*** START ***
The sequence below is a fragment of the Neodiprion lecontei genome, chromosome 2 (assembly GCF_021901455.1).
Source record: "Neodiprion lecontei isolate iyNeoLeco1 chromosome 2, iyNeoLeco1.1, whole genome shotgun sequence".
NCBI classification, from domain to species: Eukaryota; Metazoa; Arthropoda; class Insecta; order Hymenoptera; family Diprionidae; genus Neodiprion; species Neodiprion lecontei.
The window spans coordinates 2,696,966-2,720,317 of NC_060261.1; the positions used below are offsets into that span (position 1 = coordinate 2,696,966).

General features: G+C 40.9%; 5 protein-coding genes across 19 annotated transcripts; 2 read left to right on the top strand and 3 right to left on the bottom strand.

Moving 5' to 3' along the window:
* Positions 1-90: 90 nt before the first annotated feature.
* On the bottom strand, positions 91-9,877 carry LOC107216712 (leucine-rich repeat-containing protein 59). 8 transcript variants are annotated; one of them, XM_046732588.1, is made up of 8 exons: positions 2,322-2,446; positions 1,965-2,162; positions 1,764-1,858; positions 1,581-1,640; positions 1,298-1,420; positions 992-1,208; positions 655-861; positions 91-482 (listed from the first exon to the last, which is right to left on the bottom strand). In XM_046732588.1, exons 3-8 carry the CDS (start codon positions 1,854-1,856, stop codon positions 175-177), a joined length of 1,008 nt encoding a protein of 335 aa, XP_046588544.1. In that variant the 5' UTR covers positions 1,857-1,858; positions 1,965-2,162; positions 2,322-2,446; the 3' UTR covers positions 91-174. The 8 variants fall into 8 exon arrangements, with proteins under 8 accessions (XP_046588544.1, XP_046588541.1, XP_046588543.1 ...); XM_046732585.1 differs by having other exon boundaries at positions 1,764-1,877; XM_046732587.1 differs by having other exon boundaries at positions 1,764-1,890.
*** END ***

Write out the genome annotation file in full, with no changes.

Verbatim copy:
The sequence below is a fragment of the Neodiprion lecontei genome, chromosome 2 (assembly GCF_021901455.1).
Source record: "Neodiprion lecontei isolate iyNeoLeco1 chromosome 2, iyNeoLeco1.1, whole genome shotgun sequence".
NCBI classification, from domain to species: Eukaryota; Metazoa; Arthropoda; class Insecta; order Hymenoptera; family Diprionidae; genus Neodiprion; species Neodiprion lecontei.
The window spans coordinates 2,696,966-2,720,317 of NC_060261.1; the positions used below are offsets into that span (position 1 = coordinate 2,696,966).

General features: G+C 40.9%; 5 protein-coding genes across 19 annotated transcripts; 2 read left to right on the top strand and 3 right to left on the bottom strand.

Moving 5' to 3' along the window:
* Positions 1-90: 90 nt before the first annotated feature.
* On the bottom strand, positions 91-9,877 carry LOC107216712 (leucine-rich repeat-containing protein 59). 8 transcript variants are annotated; one of them, XM_046732588.1, is made up of 8 exons: positions 2,322-2,446; positions 1,965-2,162; positions 1,764-1,858; positions 1,581-1,640; positions 1,298-1,420; positions 992-1,208; positions 655-861; positions 91-482 (listed from the first exon to the last, which is right to left on the bottom strand). In XM_046732588.1, exons 3-8 carry the CDS (start codon positions 1,854-1,856, stop codon positions 175-177), a joined length of 1,008 nt encoding a protein of 335 aa, XP_046588544.1. In that variant the 5' UTR covers positions 1,857-1,858; positions 1,965-2,162; positions 2,322-2,446; the 3' UTR covers positions 91-174. The 8 variants fall into 8 exon arrangements, with proteins under 8 accessions (XP_046588544.1, XP_046588541.1, XP_046588543.1 ...); XM_046732585.1 differs by having other exon boundaries at positions 1,764-1,877; XM_046732587.1 differs by having other exon boundaries at positions 1,764-1,890.